And so we come to the end of another International Series of games of American Football at Wembley which means we can write a quick review of the state of play of the sport in England pleasing both people who might one day search just to see what some guy in Portsmouth thought of the whole thing.
NFL: No Fun League
For reasons best known only to themselves the NFL have decided that going to a game of football should progressively become more and more like an automated chore rather than any kind of enjoyable experience. The plan to turn attendees into an army of Roger Goodell’s Patented Money-Parting Zombies continues at a fair pace. This year’s new ruling included a vast list of what could and could not be taken into the game which ultimately boiled down to:
- one small, clear carrier bag with,
- a small “non-professional” (sigh) camera around your neck.
Let’s take these in order:
Yourself: I get this one. This one’s quite important. But to be fair, this one’s one that sports fans are going to want to follow so it’s a bit of a no-brainer.
One clear bag: I appreciate that you don’t want people turning up with a week’s worth of shopping as that can be a bit of a nightmare when walking up stairs but it’s a bit draconian and it’s based on an American understanding of who will want to attend the game. In America fans will go and watch their team because they happen to live near the place (near in American terms, at least). This isn’t the case for London. A lot of people go to watch the game as part of a day out because we don’t all live in London. There are people there from all over the UK and wide areas of Europe too. And it’s really quite an expensive day out. In previous years we’ve made the NFL games a great experience by taking the train up to London, seeing some of the sights, doing the whole tourist thing, bumping into other American Football fans doing the same thing, then making our way to the game. These new rules ruin most of that as we can now no longer risk buying a small souvenir at some historic place because the bag isn’t clear or some other stupid rule. This rule doesn’t work for a large section of fans at all. Why one clear bag, anyway? Oh, it’s to stop people bringing in bombs and knives and sniper rifles and by limiting the number of bags it prevents clutter disrupting people’s enjoyment in the stadium. Right. Because all those bombs getting confiscated during normal searches in previous years was getting a bit time-consuming. And all those bags causing all those people to trip and fall down the stairs in the stadium was getting silly, wasn’t it? Who can forget the ninety person pile-up in section 202 from last year? Strange how the number of bags problem doesn’t exist if you buy NFL merchandise from official outlets. It’s a weird physical property of the sports merchandise that renders it permeable to normal matter allowing for no clutter and disruption. And all at a low, low price!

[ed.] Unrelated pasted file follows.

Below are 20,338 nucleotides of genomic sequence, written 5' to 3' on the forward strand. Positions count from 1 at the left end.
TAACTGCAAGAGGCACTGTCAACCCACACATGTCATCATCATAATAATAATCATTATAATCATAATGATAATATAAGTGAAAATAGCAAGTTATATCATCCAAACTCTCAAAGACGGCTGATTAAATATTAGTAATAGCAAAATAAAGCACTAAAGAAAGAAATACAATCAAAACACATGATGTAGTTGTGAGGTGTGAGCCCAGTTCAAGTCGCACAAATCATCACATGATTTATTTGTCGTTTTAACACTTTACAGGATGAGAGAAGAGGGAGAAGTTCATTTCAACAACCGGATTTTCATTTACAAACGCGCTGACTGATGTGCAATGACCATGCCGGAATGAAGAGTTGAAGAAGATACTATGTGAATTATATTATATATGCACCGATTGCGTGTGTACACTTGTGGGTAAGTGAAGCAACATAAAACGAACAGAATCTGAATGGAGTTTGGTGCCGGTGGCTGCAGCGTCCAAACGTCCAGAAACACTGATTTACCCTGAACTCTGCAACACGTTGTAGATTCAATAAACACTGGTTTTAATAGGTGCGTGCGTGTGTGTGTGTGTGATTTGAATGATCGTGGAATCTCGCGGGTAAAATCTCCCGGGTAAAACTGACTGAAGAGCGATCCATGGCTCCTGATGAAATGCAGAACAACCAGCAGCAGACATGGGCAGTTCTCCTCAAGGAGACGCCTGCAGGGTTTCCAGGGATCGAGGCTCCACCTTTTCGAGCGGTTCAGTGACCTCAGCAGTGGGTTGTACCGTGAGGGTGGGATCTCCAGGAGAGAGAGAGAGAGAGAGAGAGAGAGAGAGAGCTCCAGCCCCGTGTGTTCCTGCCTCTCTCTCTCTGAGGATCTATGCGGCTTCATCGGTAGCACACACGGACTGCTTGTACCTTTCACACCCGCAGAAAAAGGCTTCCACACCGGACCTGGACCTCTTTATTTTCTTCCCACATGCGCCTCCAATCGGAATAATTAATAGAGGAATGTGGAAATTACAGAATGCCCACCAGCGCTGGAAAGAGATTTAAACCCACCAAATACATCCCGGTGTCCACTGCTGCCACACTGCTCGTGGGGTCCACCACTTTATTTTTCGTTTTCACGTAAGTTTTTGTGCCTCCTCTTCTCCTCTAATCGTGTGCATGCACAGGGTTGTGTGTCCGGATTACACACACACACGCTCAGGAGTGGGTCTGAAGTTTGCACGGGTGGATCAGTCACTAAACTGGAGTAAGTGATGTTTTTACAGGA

Camera: firstly, “non-professional” in NFL parlance is something without an interchangeable lens. What a stupid fucking declaration. This means that someone with a compact powerzoom able to get up close to Ed Hochuli’s biceps from the top row is okay but another person with an entry level DSLR with a 50mm prime lens that leaves all the players as twenty pixel high colour blocks is verboten! A stupid rule by stupid people who don’t have a bloody clue about the technology they fear. Secondly, cameras must be worn around the neck and no camera bags are allowed. What? You’re expecting me to leave my house in Portsmouth, walk through the streets, board a train to London, wander around London all day, get on the tube, go to the game, get back on the tube, get back on the train, and walk through the streets of Portsmouth in the early hours of the morning with an expensive camera around my neck on full show and nowhere to put it in the event that it rains? Which it almost always does. But of course you’re not expecting! You’re expecting me to not take a camera at all. Memories of the game? Those are the sorts of things that should be bought, not captured, right? I surprised a “pinhole camera only” rule hasn’t been introduced yet. Oh crap. I’ve given you lot an idea, haven’t I? Damn.
Money, money, money. This year’s rules really put a dampener on the whole going to Wembley thing for me. Thanks a lot NFL.
The two games were as different as they could be.
First up we had the Pittsburgh Steelers taking on the Minnesota Vikings, who were giving up a home game to come over here. The game itself was a close one, going right down to the last minute. The fanbase was split with a large contingent of Steelers fans waving their Terrible Moist Towelettes but a larger number of people eager to support the “home” team and see star player Adrian Peterson. My wife – a Vikings fan – had a vested interest in the result and this game was very, very enjoyable. And the Vikings won! Yay!
The second game – last night, as it happens – was the San Francisco 49ers taking on the “home” team, the Jacksonville Jaguars. This game… was not so good. It was too one-sided, firstly, as everyone knew it would be. The Jags, simply, aren’t a good team. The fans wanted to get behind them but there wasn’t a lot to get behind; no good plays, no star players. That, coupled with an opposition with a reasonably large fanbase and a team that other team’s fans are fairly indifferent towards meant that there wasn’t much of a home team feel for the Jacksonville players. A real shame. Jags: get yourself a star with all those prime draft picks you’re invariably going to receive as part of your woeful season. Give the fans someone or something to cheer.